New Shrewsbury food centre short of traders

Karen Davies, chief executive of HEFF
Image caption Karen Davies said it would take a long time for businesses to relocate

A £7m food enterprise centre for the West Midlands has opened in Shropshire with only two of its 12 business units occupied.

The centre has been set up to support the region's £7bn food and drink economy, offering help to new firms on-site and developing external companies.

But Heart of England Fine Foods (HEFF), who is managing it, said it was not disappointed by the slow take-up.

Sahar Hashemi, who was behind Coffee Republic, opened the Shrewsbury centre.

It has been paid for by Advantage West Midlands (AWM) and Shropshire Council.

Last week, the government said AWM was one of nine regional development agencies across England to be scrapped and be replaced with a new body, possibly later this year.

But the agency's director, Roger Phillips, told BBC News that the new enterprise centre, on Battlefield Enterprise Park in Shrewsbury, was "safe".

Annual running costs - thought to be about £150,000 - have been ring-fenced, he said.

"Fortunately we have an arrangement with Shropshire Council who supported us," he added.

"We put the bulk of the £7m in, they are going to support HEFF revenue costs for the first part of five or six years."

It is hoped the centre will become sustainable after that, a HEFF spokesman said.

'Key aspect'

The purpose of the site is to be a centre of excellence for the region's food and drink producers while HEFF will visit external businesses, providing training and development.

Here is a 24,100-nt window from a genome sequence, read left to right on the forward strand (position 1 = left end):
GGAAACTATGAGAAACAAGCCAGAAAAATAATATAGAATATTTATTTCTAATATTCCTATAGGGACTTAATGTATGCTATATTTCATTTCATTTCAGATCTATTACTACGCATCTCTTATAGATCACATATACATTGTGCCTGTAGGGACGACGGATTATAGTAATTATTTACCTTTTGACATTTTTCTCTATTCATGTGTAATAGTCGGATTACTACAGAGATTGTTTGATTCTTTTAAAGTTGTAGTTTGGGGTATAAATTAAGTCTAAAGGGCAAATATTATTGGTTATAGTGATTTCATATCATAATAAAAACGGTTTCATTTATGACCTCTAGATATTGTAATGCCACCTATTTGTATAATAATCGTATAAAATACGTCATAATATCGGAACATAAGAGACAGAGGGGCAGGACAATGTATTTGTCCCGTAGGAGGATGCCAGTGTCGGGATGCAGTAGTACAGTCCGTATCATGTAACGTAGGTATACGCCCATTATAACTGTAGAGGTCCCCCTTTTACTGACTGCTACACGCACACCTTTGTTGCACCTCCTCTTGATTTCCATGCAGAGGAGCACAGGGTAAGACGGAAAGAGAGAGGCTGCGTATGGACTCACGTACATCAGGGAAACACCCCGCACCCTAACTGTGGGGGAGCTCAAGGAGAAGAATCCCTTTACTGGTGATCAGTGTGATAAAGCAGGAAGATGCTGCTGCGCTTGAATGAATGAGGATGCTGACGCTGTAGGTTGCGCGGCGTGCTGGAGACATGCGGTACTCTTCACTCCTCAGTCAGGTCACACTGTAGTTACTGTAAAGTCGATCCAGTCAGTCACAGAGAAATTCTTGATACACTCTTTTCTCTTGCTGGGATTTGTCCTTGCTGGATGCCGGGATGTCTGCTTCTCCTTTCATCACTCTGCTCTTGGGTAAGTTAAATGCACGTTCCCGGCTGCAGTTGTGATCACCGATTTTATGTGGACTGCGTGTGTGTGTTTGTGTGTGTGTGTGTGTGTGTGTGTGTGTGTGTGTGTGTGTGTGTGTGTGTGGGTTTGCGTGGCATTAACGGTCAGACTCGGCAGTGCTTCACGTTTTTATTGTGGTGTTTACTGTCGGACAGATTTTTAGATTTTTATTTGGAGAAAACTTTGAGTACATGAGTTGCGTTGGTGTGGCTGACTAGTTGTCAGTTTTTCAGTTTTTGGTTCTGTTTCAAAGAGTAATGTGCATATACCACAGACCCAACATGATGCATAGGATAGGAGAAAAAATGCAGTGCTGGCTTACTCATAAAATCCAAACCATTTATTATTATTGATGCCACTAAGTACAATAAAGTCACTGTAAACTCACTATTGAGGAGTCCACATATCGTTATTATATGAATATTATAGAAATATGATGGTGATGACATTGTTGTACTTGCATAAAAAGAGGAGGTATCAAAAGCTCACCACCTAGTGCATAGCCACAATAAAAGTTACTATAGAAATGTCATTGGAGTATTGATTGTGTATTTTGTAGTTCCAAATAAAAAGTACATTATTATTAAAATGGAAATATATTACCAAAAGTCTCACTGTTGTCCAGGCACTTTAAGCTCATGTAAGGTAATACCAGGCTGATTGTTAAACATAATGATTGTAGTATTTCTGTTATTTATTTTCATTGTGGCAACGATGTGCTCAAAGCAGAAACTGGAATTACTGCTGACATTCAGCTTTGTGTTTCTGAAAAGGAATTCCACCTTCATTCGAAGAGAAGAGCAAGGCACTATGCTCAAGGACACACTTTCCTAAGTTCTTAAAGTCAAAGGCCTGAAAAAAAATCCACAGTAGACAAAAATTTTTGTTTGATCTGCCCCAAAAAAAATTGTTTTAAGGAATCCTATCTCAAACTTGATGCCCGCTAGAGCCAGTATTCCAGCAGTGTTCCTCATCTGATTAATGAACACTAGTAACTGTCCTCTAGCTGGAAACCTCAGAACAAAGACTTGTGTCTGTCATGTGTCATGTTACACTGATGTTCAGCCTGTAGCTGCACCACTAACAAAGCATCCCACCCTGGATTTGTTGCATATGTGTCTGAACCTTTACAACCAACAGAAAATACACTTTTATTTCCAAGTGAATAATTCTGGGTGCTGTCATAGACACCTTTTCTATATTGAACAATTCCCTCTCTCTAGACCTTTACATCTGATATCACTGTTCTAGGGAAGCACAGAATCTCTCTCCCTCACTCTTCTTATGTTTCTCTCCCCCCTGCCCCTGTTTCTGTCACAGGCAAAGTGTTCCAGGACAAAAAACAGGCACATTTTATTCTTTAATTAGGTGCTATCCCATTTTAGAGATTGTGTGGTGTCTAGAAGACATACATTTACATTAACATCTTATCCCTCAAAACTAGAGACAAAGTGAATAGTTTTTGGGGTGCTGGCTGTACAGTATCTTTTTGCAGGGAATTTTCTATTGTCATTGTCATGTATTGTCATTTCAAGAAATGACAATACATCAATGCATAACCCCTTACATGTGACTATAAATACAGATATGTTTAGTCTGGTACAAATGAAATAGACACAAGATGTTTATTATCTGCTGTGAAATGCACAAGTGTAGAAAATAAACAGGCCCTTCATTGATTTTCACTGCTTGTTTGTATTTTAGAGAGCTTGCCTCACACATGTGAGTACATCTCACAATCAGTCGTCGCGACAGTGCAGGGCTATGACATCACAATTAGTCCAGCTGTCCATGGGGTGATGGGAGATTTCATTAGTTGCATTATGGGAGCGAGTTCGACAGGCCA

The recent interest in locally-produced, quality food is a key aspect of the new centre, Mr Phillips added.

The centre also has meeting, training and event facilities, a "Taste Kitchen", providing regionally sourced food and drink, and business opportunities for producers.

Karen Davies, chief executive of HEFF, said she was not too concerned at only two business signing up for the units since the site was up and running in February.

Image caption Sahar Hashemi, who was behind Coffee Republic, opened the centre.

Start-up businesses would reap financial benefits from moving in to purpose-built premises, she said.

One tenant sells sparkling wine made in the Midlands and overseas online and employs five people and another makes butter flavoured with ingredients like toasted walnuts and stilton.

"One of the challenges that small food and drink businesses have is finding adequate food-grade ready premises, so by moving into purpose-built facilities, they are actually moving in at a much-reduced cost," said Ms Davies.

"If you think that within 12 weeks we've signed up two new tenants, that's a real positive.

"Further tenants are looking to move in in the next few months... there are tenants thinking about October, November and January.

"It takes time for businesses to relocate."